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The Chancellor, George Osborne, has announced that he is to postpone the planned 3p per litre rise in fuel duty from August until January 2013. The move was welcomed by road users' groups but criticised by some NGOs.
The decision follows a campaign by road user groups aimed at encouraging the Chancellor to take the pressure off motorists and transport operators.
The BBC reported that the Sun newspaper and several Conservative MPs have also been pushing for a change of heart, amid concerns that prices at the pumps are squeezing living standards.
Announcing the postponement of the duty rise, Mr Osborne said: "We are on the side of working families and businesses and this will fuel our recovery at this very difficult economic time for the world."
The move was welcomed by the Freight Transport Association and the Road Haulage Association (RHA) as well as by the RAC Foundation. An RHA spokesman said: "Today’s announcement will prevent further pressure being applied to the profitability and cash flow of UK hauliers in particular. The duty increase would have added £1,200 a year to the cost of running a truck.”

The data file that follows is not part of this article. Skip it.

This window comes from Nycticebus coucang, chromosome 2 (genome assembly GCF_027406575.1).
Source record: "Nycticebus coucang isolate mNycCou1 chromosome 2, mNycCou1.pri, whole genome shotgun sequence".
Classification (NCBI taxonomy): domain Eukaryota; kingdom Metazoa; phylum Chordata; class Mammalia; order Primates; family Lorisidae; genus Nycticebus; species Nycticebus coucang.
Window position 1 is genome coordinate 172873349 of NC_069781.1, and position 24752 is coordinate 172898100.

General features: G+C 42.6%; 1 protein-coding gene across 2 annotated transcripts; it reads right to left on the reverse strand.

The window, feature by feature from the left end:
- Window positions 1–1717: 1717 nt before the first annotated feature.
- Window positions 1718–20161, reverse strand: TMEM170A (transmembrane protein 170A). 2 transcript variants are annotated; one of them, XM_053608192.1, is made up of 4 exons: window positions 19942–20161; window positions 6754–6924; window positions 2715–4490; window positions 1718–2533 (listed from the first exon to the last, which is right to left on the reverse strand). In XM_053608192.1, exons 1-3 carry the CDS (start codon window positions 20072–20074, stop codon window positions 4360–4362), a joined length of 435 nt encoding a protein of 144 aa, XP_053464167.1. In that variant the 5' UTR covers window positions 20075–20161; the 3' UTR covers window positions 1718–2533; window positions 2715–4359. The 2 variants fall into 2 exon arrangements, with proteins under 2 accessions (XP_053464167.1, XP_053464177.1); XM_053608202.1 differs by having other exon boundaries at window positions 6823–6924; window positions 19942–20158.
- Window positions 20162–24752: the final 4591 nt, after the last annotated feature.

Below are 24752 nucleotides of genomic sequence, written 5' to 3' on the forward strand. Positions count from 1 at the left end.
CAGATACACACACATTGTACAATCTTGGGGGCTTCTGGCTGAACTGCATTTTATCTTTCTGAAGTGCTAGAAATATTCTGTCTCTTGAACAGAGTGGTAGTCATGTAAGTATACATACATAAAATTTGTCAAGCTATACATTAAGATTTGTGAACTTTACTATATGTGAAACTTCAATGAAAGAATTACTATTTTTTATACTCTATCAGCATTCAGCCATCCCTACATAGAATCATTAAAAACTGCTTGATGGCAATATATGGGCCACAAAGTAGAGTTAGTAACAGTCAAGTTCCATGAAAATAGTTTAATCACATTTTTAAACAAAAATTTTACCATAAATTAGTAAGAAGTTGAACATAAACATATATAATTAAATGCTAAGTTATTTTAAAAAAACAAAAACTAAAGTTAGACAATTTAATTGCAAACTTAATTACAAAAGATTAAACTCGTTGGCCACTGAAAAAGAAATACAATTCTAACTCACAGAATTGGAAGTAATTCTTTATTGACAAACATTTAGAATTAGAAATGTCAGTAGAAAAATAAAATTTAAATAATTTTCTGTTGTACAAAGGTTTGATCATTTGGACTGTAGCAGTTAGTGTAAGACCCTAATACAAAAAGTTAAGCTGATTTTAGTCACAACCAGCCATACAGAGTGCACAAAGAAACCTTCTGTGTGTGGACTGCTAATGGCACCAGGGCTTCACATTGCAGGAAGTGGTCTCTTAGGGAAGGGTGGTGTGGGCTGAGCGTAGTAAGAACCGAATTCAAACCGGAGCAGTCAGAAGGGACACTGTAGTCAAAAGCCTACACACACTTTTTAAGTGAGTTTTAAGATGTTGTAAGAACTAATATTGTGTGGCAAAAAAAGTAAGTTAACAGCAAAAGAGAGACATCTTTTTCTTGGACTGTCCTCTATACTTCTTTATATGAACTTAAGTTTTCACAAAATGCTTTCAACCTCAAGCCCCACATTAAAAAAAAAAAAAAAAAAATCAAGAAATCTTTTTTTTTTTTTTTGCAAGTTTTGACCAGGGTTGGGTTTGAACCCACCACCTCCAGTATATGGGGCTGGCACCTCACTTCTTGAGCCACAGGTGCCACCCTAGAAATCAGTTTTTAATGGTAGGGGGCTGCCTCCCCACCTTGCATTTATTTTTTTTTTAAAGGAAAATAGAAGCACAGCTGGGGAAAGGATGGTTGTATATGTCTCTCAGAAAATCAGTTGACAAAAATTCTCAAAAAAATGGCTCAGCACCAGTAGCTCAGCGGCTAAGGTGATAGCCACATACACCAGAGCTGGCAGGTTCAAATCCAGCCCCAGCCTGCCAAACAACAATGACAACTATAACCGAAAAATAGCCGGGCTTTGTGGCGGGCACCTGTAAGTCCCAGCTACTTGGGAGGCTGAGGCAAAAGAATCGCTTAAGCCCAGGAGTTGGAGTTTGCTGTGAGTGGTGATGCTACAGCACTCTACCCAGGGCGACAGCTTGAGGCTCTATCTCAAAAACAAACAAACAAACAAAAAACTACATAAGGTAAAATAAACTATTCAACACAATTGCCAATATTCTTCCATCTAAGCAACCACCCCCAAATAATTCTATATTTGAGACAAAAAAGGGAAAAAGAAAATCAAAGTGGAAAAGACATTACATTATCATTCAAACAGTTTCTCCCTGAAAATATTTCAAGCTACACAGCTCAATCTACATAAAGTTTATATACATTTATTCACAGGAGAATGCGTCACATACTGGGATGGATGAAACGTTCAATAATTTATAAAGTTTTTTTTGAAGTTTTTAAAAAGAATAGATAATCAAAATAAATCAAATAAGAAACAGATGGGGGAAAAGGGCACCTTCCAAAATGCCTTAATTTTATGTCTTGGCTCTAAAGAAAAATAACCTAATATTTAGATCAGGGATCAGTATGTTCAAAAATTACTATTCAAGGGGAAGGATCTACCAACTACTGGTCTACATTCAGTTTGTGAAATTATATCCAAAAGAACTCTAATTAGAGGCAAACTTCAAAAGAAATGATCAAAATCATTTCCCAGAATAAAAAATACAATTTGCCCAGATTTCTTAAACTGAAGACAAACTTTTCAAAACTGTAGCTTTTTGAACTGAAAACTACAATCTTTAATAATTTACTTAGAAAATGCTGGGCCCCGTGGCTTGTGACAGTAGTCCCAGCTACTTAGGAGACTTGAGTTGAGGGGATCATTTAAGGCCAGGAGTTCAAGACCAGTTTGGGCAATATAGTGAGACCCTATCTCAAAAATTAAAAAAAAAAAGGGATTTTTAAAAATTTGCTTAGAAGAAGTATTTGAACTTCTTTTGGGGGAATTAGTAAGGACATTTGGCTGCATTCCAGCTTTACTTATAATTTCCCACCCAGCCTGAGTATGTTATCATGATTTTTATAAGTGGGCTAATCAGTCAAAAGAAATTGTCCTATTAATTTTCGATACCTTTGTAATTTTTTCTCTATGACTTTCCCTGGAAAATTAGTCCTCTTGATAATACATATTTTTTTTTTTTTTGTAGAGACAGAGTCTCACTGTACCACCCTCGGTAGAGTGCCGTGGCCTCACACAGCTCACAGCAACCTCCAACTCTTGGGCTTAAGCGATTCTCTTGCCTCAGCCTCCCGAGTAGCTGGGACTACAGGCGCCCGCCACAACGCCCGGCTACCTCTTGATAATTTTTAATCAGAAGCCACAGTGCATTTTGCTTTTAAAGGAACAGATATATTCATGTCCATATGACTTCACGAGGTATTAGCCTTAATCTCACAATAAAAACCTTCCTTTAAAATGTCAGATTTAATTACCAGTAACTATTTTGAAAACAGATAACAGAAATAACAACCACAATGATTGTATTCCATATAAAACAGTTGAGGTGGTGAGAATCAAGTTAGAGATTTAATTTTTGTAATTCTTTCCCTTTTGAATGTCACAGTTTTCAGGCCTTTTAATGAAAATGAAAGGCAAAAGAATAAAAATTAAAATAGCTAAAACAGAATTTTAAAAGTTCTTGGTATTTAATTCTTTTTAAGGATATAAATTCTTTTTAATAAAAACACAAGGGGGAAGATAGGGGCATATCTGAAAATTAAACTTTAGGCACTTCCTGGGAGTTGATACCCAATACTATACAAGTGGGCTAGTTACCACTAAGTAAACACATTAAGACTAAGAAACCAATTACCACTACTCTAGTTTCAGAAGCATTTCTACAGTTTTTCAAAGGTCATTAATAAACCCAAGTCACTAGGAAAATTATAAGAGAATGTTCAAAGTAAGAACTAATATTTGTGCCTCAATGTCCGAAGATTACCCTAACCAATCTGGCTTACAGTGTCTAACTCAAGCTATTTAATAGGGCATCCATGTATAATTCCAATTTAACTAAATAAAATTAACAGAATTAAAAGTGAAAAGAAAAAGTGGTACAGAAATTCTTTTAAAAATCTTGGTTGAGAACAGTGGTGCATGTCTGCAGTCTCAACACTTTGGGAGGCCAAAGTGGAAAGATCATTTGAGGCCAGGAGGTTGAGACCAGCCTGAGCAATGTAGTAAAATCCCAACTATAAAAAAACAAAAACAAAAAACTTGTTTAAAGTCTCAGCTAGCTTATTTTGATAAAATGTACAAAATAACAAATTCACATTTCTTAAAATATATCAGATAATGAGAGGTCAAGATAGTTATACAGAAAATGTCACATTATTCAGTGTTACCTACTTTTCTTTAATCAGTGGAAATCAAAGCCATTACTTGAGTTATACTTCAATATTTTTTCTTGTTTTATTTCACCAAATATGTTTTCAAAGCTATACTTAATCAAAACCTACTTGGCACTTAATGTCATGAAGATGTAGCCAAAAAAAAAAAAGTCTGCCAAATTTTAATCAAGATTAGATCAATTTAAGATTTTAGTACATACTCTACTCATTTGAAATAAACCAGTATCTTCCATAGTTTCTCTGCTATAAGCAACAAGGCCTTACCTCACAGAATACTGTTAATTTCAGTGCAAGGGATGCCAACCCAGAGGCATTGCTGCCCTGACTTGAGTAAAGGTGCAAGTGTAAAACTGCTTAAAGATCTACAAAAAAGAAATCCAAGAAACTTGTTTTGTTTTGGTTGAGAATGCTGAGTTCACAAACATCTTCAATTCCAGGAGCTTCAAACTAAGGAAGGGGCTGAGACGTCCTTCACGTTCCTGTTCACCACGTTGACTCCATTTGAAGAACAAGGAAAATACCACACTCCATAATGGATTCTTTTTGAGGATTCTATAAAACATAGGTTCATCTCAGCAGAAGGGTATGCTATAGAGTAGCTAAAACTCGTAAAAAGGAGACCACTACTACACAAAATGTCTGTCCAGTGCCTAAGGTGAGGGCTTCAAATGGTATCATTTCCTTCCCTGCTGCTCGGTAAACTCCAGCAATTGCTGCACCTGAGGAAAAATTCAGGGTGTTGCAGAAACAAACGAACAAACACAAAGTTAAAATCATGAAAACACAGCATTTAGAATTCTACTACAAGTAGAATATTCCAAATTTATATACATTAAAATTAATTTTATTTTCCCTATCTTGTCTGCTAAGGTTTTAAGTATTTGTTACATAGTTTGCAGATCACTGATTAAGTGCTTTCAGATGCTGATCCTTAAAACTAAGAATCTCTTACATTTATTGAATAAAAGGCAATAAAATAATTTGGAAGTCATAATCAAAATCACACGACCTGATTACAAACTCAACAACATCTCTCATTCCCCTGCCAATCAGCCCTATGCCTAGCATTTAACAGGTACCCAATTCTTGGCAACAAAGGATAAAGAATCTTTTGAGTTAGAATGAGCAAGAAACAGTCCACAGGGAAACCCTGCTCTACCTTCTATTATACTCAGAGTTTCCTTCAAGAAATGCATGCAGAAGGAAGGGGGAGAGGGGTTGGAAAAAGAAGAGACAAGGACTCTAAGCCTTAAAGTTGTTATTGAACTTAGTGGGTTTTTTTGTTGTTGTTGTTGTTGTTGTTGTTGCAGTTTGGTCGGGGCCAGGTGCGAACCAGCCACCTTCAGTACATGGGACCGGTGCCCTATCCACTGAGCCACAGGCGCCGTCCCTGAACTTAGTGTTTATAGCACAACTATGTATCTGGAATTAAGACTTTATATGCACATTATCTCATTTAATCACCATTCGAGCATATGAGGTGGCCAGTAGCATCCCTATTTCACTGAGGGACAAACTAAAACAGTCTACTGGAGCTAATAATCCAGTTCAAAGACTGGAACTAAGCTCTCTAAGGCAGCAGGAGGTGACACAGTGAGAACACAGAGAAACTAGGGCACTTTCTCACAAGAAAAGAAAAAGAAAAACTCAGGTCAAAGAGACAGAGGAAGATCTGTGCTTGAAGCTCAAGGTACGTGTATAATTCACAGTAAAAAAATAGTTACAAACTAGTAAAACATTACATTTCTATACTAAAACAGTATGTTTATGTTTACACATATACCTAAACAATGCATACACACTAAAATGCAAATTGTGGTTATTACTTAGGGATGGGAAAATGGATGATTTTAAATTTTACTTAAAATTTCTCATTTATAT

The Campaign for Better Transport, however, described it as "a knee jerk isolated response to a party political problem". A CfBT spokesman said that the move would cut Government income at a difficult time and that the loss will mean cuts in departmental spending, some of which may have been earmarked for public transport improvements.
CfBT also pointed out that the overall costs of motoring have been falling for the past decade or so while the cost or rail and bus fares have risen significantly above inflation.
Business Green reports an ACFO spokesperson who warns that businesses need to retain their focus on improving economy and cutting CO2 emissions as further fuel duty and product cost rises are certain to happen in future.
Fuel prices at the pump have fallen sharply in recent weeks due to falls in crude oil and product prices.